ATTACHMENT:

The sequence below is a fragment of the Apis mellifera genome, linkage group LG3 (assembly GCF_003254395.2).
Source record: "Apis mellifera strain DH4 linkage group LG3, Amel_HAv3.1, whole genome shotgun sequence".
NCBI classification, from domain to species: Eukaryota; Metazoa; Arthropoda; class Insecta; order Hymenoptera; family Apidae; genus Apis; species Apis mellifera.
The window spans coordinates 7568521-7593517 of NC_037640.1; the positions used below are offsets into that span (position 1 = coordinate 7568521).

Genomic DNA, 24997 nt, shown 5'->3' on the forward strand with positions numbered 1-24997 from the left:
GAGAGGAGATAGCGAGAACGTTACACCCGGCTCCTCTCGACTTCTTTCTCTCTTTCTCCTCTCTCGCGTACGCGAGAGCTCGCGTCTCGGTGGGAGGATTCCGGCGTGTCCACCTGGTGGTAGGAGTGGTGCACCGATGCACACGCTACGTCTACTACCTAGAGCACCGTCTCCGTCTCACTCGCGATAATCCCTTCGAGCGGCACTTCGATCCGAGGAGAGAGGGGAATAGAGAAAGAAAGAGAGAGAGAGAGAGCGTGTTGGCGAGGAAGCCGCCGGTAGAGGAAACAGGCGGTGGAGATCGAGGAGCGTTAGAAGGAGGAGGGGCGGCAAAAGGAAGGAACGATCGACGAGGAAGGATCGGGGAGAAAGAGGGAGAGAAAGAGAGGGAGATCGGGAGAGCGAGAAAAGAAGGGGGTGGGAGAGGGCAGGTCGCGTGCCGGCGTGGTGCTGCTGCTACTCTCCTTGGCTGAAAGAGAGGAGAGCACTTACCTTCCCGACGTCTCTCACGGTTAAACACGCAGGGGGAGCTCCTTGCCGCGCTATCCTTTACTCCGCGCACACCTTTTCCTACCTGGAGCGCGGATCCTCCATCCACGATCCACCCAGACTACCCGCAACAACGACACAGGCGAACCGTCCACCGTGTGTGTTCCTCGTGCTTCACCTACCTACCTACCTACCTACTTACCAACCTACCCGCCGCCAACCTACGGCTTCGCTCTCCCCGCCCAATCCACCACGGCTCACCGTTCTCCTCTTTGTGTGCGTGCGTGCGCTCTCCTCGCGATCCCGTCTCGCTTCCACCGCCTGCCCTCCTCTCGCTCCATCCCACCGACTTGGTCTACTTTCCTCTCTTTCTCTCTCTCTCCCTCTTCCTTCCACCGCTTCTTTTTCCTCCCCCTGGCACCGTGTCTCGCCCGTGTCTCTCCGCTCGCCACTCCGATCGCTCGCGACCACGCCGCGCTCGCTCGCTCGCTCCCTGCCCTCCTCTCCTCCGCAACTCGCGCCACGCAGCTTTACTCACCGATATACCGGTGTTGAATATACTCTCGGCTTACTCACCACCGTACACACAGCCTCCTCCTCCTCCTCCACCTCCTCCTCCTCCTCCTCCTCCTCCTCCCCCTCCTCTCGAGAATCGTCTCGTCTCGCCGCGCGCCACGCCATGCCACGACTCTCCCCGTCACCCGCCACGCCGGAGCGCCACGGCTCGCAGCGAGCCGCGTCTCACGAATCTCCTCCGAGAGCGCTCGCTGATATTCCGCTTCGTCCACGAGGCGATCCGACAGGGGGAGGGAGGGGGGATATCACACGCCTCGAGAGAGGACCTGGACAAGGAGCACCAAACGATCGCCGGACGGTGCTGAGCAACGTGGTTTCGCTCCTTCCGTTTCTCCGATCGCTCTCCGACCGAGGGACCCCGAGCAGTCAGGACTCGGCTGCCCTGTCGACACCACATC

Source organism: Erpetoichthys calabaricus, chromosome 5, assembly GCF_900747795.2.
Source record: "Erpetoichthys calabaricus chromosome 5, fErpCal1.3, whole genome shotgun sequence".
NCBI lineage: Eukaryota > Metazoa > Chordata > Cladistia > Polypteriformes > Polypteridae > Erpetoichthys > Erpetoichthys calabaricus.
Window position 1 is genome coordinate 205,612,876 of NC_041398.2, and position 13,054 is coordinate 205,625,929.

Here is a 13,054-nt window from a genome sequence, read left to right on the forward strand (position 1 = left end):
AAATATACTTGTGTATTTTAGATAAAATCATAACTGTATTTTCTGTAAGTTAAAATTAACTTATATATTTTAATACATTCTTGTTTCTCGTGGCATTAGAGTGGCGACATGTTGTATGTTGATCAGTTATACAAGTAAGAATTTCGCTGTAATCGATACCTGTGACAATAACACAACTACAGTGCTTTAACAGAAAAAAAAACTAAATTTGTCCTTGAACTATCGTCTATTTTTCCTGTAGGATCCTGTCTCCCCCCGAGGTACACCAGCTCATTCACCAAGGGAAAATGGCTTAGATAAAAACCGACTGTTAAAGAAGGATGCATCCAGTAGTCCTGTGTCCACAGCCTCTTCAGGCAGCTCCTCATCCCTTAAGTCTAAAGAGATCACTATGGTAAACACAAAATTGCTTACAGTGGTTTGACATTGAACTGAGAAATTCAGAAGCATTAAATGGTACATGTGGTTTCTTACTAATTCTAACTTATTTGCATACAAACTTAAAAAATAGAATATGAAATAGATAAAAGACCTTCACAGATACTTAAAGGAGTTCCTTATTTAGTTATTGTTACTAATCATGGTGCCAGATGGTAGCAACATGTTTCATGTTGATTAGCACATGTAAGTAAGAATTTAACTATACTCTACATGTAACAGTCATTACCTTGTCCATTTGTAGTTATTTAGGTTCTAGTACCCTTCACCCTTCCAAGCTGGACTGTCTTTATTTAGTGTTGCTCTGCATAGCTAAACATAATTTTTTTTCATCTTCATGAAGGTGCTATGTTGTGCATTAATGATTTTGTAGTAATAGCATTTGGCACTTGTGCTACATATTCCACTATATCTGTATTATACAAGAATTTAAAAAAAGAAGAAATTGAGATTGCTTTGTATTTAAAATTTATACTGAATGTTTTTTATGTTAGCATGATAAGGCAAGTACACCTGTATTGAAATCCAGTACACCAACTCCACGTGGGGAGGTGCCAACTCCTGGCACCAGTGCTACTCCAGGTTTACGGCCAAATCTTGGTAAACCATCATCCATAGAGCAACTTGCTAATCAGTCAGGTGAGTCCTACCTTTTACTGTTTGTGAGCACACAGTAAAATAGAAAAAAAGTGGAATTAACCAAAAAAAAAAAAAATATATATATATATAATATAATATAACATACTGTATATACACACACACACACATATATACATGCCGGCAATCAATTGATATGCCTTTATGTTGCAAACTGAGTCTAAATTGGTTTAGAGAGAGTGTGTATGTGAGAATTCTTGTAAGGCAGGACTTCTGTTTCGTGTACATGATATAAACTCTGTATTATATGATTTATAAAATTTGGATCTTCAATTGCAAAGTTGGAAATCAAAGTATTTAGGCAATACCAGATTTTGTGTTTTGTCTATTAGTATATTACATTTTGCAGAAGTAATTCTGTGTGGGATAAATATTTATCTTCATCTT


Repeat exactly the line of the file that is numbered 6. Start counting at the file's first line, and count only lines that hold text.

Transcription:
GAGAGGAGATAGCGAGAACGTTACACCCGGCTCCTCTCGACTTCTTTCTCTCTTTCTCCTCTCTCGCGTACGCGAGAGCTCGCGTCTCGGTGGGAGGATTCCGGCGTGTCCACCTGGTGGTAGGAGTGGTGCACCGATGCACACGCTACGTCTACTACCTAGAGCACCGTCTCCGTCTCACTCGCGATAATCCCTTCGAGCGGCACTTCGATCCGAGGAGAGAGGGGAATAGAGAAAGAAAGAGAGAGAGAGAGAGCGTGTTGGCGAGGAAGCCGCCGGTAGAGGAAACAGGCGGTGGAGATCGAGGAGCGTTAGAAGGAGGAGGGGCGGCAAAAGGAAGGAACGATCGACGAGGAAGGATCGGGGAGAAAGAGGGAGAGAAAGAGAGGGAGATCGGGAGAGCGAGAAAAGAAGGGGGTGGGAGAGGGCAGGTCGCGTGCCGGCGTGGTGCTGCTGCTACTCTCCTTGGCTGAAAGAGAGGAGAGCACTTACCTTCCCGACGTCTCTCACGGTTAAACACGCAGGGGGAGCTCCTTGCCGCGCTATCCTTTACTCCGCGCACACCTTTTCCTACCTGGAGCGCGGATCCTCCATCCACGATCCACCCAGACTACCCGCAACAACGACACAGGCGAACCGTCCACCGTGTGTGTTCCTCGTGCTTCACCTACCTACCTACCTACCTACTTACCAACCTACCCGCCGCCAACCTACGGCTTCGCTCTCCCCGCCCAATCCACCACGGCTCACCGTTCTCCTCTTTGTGTGCGTGCGTGCGCTCTCCTCGCGATCCCGTCTCGCTTCCACCGCCTGCCCTCCTCTCGCTCCATCCCACCGACTTGGTCTACTTTCCTCTCTTTCTCTCTCTCTCCCTCTTCCTTCCACCGCTTCTTTTTCCTCCCCCTGGCACCGTGTCTCGCCCGTGTCTCTCCGCTCGCCACTCCGATCGCTCGCGACCACGCCGCGCTCGCTCGCTCGCTCCCTGCCCTCCTCTCCTCCGCAACTCGCGCCACGCAGCTTTACTCACCGATATACCGGTGTTGAATATACTCTCGGCTTACTCACCACCGTACACACAGCCTCCTCCTCCTCCTCCACCTCCTCCTCCTCCTCCTCCTCCTCCTCCCCCTCCTCTCGAGAATCGTCTCGTCTCGCCGCGCGCCACGCCATGCCACGACTCTCCCCGTCACCCGCCACGCCGGAGCGCCACGGCTCGCAGCGAGCCGCGTCTCACGAATCTCCTCCGAGAGCGCTCGCTGATATTCCGCTTCGTCCACGAGGCGATCCGACAGGGGGAGGGAGGGGGGATATCACACGCCTCGAGAGAGGACCTGGACAAGGAGCACCAAACGATCGCCGGACGGTGCTGAGCAACGTGGTTTCGCTCCTTCCGTTTCTCCGATCGCTCTCCGACCGAGGGACCCCGAGCAGTCAGGACTCGGCTGCCCTGTCGACACCACATC